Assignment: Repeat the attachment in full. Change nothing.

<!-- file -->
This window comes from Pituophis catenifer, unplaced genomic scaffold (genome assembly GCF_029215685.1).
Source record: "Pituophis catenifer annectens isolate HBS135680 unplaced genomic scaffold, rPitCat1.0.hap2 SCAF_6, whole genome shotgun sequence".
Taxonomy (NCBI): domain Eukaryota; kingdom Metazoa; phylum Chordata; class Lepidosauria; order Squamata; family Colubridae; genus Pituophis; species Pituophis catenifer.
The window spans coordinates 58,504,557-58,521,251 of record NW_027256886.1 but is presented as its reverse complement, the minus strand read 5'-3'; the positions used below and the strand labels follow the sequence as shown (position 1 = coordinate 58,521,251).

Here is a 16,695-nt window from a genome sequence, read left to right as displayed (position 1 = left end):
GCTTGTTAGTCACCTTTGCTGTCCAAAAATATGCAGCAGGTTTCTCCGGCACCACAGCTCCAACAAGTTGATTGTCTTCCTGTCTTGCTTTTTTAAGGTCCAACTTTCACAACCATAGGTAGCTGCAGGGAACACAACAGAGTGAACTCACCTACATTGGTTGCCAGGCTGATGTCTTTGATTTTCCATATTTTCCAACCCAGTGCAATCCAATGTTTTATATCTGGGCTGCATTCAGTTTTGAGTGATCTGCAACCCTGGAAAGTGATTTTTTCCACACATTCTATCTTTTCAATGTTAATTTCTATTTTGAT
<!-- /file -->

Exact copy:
This window comes from Pituophis catenifer, unplaced genomic scaffold (genome assembly GCF_029215685.1).
Source record: "Pituophis catenifer annectens isolate HBS135680 unplaced genomic scaffold, rPitCat1.0.hap2 SCAF_6, whole genome shotgun sequence".
Taxonomy (NCBI): domain Eukaryota; kingdom Metazoa; phylum Chordata; class Lepidosauria; order Squamata; family Colubridae; genus Pituophis; species Pituophis catenifer.
The window spans coordinates 58,504,557-58,521,251 of record NW_027256886.1 but is presented as its reverse complement, the minus strand read 5'-3'; the positions used below and the strand labels follow the sequence as shown (position 1 = coordinate 58,521,251).

Here is a 16,695-nt window from a genome sequence, read left to right as displayed (position 1 = left end):
GCTTGTTAGTCACCTTTGCTGTCCAAAAATATGCAGCAGGTTTCTCCGGCACCACAGCTCCAACAAGTTGATTGTCTTCCTGTCTTGCTTTTTTAAGGTCCAACTTTCACAACCATAGGTAGCTGCAGGGAACACAACAGAGTGAACTCACCTACATTGGTTGCCAGGCTGATGTCTTTGATTTTCCATATTTTCCAACCCAGTGCAATCCAATGTTTTATATCTGGGCTGCATTCAGTTTTGAGTGATCTGCAACCCTGGAAAGTGATTTTTTCCACACATTCTATCTTTTCAATGTTAATTTCTATTTTGAT